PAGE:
[00:12:38] They also managed to buy a black-market database of Russian passport information - copies of which are reportedly pretty easy and cheap to find online.

[00:12:50] They managed to find a match - they found a man named Colonel Anatoliy Chepiga, whose photo directly matched the photo of the man spotted in Salisbury.

[00:13:02] Shortly after they managed to track down the other man from sources as varied as a car insurance database. They identified him as Dr. Alexander Yevgeniyevich Mishkin, and they knew they were onto something when they called up ex-classmates of Mishkin’s who revealed that they had been contacted by Russian authorities and instructed not to reveal any information about him.

[00:13:30] Both Mishkin and Chepiga were GRU agents, and they were a perfect match for the attempted murderers. 

[00:13:38] Again, Bellingcat and its team of amateurs and volunteers had managed to do what the multi-million pound British intelligence services hadn’t.

[00:13:49] A slightly comic turn in this story is that, despite being caught red handed, Mishkin and Chepiga, still using their pseudonyms of Ruslan Boshirov and Alexander Petrov, were interviewed by Russian state TV, where they claimed that they were friends in the fitness industry who had travelled directly to Salisbury from Moscow to in order to visit the cathedral and its famous 123 metre spire.

[00:14:18] They weren’t very good assassins, but they were even worse actors. 

[00:14:23] The Skripal saga was a real turning point for Bellingcat, and for the citizen journalism movement.

[00:14:30] When Bellingcat first started it was looked down on as a group of eccentric hobbyists, people who liked problem-solving and were harmless, but weren’t really going to have any impact on the way information gathering was done.

[00:14:47] After the successes with the Malaysian airline, the Syrian civil war, multiple other smaller successes and now catching the Russian state engaging in attempted murder on foreign soil, the power of the citizen detective was clear for all to see.

[00:15:05] And since 2011, since Eliot Higgins decided to take an interest in the Civil War, numerous technological advances have made the life of the citizen detective much easier.

[00:15:18] For starters, every single day, more and more information is shared online.

[00:15:24] From photos, videos, hacked databases, social media posts, the more information that’s available online, the more evidence that is for the citizen detective.

[00:15:36] Bellingcat actually publicly releases a step-by-step account of exactly how it goes through evidence, and it’s fascinating. I’d definitely recommend you reading it - it’s all available on their website, bellingcat.com, and there are some excellent resources for how you can take part, if that's the sort of thing that sounds interesting to you.

[00:16:01] For example, if an original image file is available, there is lots of information that can come attached with it, such as the date and time the image was taken, the location, and the device it was taken on.

[00:16:16] Google Maps and Google Street View are both excellent resources, of course, and when combined with Google Earth and other satellite imagery this allows citizen detectives to accurately locate where events have taken place.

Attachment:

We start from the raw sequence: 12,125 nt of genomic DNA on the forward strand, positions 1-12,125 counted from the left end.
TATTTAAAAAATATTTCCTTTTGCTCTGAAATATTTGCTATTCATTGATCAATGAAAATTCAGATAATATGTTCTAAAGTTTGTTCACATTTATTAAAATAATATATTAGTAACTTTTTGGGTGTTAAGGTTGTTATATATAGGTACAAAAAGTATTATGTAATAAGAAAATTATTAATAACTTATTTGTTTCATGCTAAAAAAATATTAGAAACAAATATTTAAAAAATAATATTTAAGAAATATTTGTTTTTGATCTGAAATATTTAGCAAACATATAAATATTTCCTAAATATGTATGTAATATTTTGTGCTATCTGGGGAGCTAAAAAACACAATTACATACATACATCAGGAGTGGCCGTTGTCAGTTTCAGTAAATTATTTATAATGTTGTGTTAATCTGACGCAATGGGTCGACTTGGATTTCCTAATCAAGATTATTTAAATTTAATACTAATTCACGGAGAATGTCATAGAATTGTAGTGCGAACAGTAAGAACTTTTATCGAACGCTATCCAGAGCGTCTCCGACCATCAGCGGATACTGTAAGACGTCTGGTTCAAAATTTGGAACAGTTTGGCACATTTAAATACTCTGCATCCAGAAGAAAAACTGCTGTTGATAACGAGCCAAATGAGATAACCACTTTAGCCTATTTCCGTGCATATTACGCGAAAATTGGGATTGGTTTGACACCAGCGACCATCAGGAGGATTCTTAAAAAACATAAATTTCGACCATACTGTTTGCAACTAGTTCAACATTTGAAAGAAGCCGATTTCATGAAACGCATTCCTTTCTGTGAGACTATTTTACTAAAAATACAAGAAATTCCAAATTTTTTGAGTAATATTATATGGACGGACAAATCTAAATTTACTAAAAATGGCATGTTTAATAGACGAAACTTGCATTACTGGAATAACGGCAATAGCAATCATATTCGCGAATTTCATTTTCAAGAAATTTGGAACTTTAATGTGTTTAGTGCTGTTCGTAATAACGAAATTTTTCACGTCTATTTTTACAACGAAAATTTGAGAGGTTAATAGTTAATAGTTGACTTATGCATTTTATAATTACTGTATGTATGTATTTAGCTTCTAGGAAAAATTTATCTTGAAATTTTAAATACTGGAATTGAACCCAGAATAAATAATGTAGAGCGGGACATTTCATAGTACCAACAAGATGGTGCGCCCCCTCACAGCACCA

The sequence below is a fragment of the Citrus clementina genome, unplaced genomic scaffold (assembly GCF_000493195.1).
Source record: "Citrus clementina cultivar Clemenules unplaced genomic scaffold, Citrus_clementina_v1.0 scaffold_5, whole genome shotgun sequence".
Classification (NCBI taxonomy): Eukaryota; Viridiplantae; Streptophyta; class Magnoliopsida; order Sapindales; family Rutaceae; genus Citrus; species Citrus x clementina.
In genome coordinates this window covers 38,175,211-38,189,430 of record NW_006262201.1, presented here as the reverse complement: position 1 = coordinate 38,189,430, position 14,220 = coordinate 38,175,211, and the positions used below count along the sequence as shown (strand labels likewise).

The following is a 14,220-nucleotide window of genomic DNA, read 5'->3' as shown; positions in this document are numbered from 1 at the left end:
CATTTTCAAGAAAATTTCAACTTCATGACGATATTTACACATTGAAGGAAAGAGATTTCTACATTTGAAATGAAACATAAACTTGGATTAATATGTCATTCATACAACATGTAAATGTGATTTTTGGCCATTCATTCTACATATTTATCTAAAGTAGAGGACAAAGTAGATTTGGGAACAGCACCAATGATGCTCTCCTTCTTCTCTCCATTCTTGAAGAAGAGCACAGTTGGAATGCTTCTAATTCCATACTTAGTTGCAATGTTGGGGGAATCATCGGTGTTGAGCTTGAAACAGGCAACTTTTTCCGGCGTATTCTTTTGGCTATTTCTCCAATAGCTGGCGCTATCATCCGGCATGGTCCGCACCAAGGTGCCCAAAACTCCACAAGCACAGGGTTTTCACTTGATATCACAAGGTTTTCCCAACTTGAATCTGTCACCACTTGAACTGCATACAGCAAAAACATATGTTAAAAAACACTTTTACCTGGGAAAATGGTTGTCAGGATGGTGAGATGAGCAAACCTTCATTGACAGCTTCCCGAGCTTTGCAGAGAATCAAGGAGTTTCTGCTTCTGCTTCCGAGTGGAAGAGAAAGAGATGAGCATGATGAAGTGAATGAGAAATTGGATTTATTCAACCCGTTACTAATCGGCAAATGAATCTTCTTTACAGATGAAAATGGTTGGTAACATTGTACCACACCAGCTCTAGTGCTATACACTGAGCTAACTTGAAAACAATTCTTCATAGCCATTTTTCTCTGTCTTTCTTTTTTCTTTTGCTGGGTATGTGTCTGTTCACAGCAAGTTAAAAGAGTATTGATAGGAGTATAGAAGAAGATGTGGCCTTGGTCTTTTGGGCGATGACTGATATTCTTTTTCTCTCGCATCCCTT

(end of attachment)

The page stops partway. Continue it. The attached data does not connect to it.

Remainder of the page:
[00:16:32] Social media posts will also be timestamped, and some will also have location data, meaning it’s easy to find out where and when an event happened.

[00:16:43] Bellingcat also uses more complicated techniques, large datasets and algorithms to trawl through public data and try to seek the truth.

[00:16:54] And as a result, it is now one of the first resources that intelligence services turn to, it has received multiple awards, and as of the time of recording it had a full-time team of 18 full-time employees and more than 30 contributors in over 20 different countries, and thousands more volunteers who help comb through publicly available information and try to expose the truth.

[00:17:22] While it might be popular in the West, there’s one country in particular, or at least the government of one country, where Bellingcat does not have many friends.

[00:17:32] And that’s Russia.

[00:17:34] Indeed, in October of 2021 Bellingcat was labelled a “foreign agent” by the Russian government. 

[00:17:42] The Russian government believes, or at least has publicly accused, Bellingcat of being the information warfare department of MI6, of the British Intelligence Services, and said that it is a way for the West to publicly distance itself from its information-gathering activities while exposing dirt on and embarrassing Russia.

[00:18:07] Now, of course that would be an explosive theory, but there seems to be little truth to it. Bellingcat continues to expose crimes and injustices committed by countries all over the world, including the US and its allies, and Russia is certainly not the only target of its investigations.

[00:18:28] It’s certainly convenient, though. 

[00:18:30] While UK or US intelligence services are often cautious about revealing what they know, because their enemies will be able to investigate how they found out, if Bellingcat comes out and says something, and explains how it discovered this through public information, then that’s hugely advantageous for the “official” secret service divisions.